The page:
On 19 June 2020, SPSS version 27 was released. Although it has some useful new features, most of these have been poorly implemented. This review quickly walks you through the main improvements and their limitations.
- Cohen’s D - Effect Size for T-Tests
- SPSS 27 - Power & Sample Size Calculations
- APA Frequency Tables
- Python Version 2.x Deprecated
- SPSS’ Search Function
- Bootstrapping Included in SPSS Base
Cohen’s D - Effect Size for T-Tests
Cohen’s D is the main effect size measure for all 3 t-tests:
SPSS users have been complaining for ages about Cohen’s D being absent from SPSS. However, SPSS 27 finally includes it as shown below.
The only way to obtain Cohen’s D is selecting “Estimate effect sizes”. Sadly, this results in a separate table that contains way more output than we typically want.
So why does this suck?
- The APA reporting guidelines ask for a single table containing the significance tests and Cohen’s D. Meeting this standard requires copy-pasting results from separate SPSS tables manually -never a good idea.
- The excessive output confuses users. I'll bet a monthly salary that the “Standardizer” instead of the “Point estimate” will be reported as Cohen’s D on a pretty regular basis.
So what's the right way to go?
The right way to go is found in JASP. The figure below shows how it implements Cohen’s D.
So what makes this better than the SPSS implementation? Well,
- JASP allows us to choose which effect size measure it reports;
- we can choose which confidence interval it reports -optionally none;
- JASP reports all results in a single table;
- Cohen’s D is called “Cohen’s d” rather than “Point estimate”.
Power & Sample Size Calculations - The Basics
Before we turn to power calculations in SPSS 27, let's first revisit some minimal basics.
Computing power or required sample sizes involves 4 statistics:
- α -often 0.05- is the probability of making a Type I error: rejecting some null hypothesis if it's actually true;
- (1 - β) or power -often 0.80- is the probability of rejecting some null hypothesis given some exact alternative hypothesis, often expressed as an effect size;
- effect size is a standardized number that summarizes to what extent some null hypothesis is not true -either in a sample or a population;
- sample size is the number of independent observations involved in some significance test.
We can compute each of these 4 statistics if we know the other 3. In practice, we usually don't know these but we can still make educated guesses. These result in different scenarios that can easily be calculated. This is mostly done for
- computing required sample sizes for different effect sizes given a chosen α and (1 - β);
- computing power for different sample sizes given a chosen α and (1 - β).
So let's say we want compare 3 different medicines. We're planning a 3-group ANOVA at α = 0.05 and we want (1 - β) = 0.80. We guess that the effect size, Cohen’s f = 0.25 (medium).
Given this scenario, we should use a total sample size of N = 157 participants as shown below.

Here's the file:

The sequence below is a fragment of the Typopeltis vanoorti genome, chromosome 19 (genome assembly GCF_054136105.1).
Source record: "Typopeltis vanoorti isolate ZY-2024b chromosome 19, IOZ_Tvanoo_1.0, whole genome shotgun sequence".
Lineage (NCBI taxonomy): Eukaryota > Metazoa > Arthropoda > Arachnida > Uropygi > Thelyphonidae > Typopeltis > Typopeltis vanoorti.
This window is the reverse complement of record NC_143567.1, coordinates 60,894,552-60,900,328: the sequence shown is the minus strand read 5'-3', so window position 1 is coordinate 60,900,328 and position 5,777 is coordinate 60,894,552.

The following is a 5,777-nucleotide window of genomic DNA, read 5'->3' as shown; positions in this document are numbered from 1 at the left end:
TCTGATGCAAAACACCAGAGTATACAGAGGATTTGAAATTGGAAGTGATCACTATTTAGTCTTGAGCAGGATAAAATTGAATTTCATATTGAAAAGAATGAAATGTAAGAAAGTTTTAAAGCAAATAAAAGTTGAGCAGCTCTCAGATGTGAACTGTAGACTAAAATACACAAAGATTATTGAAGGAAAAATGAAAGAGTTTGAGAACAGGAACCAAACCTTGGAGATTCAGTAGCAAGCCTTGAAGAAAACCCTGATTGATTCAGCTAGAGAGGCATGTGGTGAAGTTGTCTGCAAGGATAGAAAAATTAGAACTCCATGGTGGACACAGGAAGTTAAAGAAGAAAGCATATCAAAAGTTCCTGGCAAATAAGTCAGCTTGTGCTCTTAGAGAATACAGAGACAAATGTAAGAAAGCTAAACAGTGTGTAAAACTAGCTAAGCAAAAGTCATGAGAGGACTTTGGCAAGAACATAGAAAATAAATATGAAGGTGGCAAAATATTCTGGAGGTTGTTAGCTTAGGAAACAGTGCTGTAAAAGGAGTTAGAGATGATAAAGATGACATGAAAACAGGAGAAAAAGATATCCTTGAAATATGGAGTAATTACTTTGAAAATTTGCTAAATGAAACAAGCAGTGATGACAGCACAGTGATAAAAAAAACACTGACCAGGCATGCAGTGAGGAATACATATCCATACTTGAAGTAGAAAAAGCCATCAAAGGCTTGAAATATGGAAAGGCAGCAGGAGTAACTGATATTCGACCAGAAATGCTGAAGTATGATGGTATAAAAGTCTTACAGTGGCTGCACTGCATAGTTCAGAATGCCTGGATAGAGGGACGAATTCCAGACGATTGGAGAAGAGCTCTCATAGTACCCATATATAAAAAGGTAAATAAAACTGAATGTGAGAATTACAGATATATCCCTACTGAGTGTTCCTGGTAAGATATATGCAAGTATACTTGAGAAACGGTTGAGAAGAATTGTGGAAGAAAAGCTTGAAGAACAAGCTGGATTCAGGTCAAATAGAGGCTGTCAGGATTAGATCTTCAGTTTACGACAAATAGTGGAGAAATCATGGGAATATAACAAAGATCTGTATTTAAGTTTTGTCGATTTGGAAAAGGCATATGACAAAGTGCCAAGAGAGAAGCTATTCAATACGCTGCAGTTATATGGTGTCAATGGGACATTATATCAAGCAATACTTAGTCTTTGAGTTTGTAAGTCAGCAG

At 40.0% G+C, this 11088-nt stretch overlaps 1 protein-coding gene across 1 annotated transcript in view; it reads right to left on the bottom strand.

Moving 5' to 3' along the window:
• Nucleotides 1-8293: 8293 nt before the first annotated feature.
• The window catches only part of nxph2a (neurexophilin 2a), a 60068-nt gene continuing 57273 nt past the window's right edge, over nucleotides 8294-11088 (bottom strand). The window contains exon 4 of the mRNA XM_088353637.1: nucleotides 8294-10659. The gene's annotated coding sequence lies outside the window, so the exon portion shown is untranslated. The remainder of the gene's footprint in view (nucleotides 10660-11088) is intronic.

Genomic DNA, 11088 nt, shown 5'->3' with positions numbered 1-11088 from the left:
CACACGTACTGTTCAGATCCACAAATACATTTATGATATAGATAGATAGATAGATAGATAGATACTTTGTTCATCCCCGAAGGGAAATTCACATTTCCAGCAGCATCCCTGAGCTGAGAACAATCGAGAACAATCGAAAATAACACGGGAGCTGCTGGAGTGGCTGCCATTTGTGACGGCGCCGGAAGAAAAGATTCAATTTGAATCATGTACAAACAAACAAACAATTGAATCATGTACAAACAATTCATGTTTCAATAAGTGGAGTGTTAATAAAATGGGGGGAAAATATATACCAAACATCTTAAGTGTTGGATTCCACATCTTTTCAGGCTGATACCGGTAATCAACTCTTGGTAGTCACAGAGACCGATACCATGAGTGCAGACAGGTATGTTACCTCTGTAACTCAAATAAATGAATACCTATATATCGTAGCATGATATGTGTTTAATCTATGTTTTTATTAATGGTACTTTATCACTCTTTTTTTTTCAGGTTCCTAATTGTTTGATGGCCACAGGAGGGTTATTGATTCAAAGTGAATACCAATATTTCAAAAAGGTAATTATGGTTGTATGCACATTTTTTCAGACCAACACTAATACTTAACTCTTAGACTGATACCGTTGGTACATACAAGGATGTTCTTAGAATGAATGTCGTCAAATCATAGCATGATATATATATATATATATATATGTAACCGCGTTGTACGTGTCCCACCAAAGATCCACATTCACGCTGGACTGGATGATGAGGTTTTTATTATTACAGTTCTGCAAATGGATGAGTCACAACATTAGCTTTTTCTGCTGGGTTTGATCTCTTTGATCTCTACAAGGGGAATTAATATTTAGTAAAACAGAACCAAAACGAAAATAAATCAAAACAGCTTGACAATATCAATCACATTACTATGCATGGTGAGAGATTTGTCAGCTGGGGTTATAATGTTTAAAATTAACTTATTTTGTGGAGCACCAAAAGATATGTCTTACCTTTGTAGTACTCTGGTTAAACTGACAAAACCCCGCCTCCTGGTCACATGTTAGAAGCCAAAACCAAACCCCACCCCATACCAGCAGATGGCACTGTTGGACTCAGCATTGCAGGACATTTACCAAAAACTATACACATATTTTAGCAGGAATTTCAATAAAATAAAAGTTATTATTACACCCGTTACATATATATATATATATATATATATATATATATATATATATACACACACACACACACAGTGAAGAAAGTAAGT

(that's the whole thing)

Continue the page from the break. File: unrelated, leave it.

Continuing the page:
SPSS 27 - Power & Sample Size Calculations
Now let's say we want to know the required sample size for a 4-way ANOVA. We'll first open the power analysis dialog as shown below.
In the dialog that opens (below),
we'll select “Estimate sample size”
we'll enter the power or (1 - β) we desire;
we'll enter the alpha level or α at which we're planning to test.
Our sample size calculation requires just one more number: the expected effect size. But for some very stupid reason,
we can't enter any effect size in this dialog.
Instead, SPSS will compute it for us if we enter
all expected means and
the expected Pooled population standard deviation.
The problem is that you probably won't have a clue what to enter here: since we run this analysis before collecting any data, we can't look up the required statistics.
So how does effect size make that situation any better? Well, first off, effect size is a single number as opposed to the separate numbers required by the dialog. And because it's a single number, we can consult simple rules of thumb such as
- f = 0.10 indicates a small effect;
- f = 0.25 indicates a medium effect;
- f = 0.40 indicates a large effect.
Such estimated effect sizes can be directly entered in G*Power as shown below. It does not require 4 (unknown) means and an (unknown) standard deviation. However, you can optionally compute effect size from these numbers and proceed from there.
Note that the GPower dialog also contains the main output: we should collect data on a total sample size of N = 148 independent observations.
Next, we reran this analysis in SPSS 27. The output is shown below.
Fortunately, the SPSS and GPower conclusions are almost identical. But for some weird reason, SPSS reports the “root-mean-square standardized effect” as its effect size measure.
Common effect size measures for ANOVA are
- η2 or (partial) eta-squared;
- ω2 or omega-squared;
- Cohen’s f.
The aforementioned output includes none of those. Reversely, (partial) eta-squared is the only effect size measure we obtain if we actually run the ANOVA in SPSS.
We could now look into the plots from SPSS power analysis. Or we could discuss why chi-square tests are completely absent. But let's not waste time. SPSS power analysis is pathetic. Use GPower instead.
APA Frequency Tables
Basic frequency distributions are the most fundamental tables in all of statistics. Sadly, those in SPSS are confusing to users and don't comply with APA guidelines. That's why we published Creating APA Style Frequency Tables in SPSS some years ago.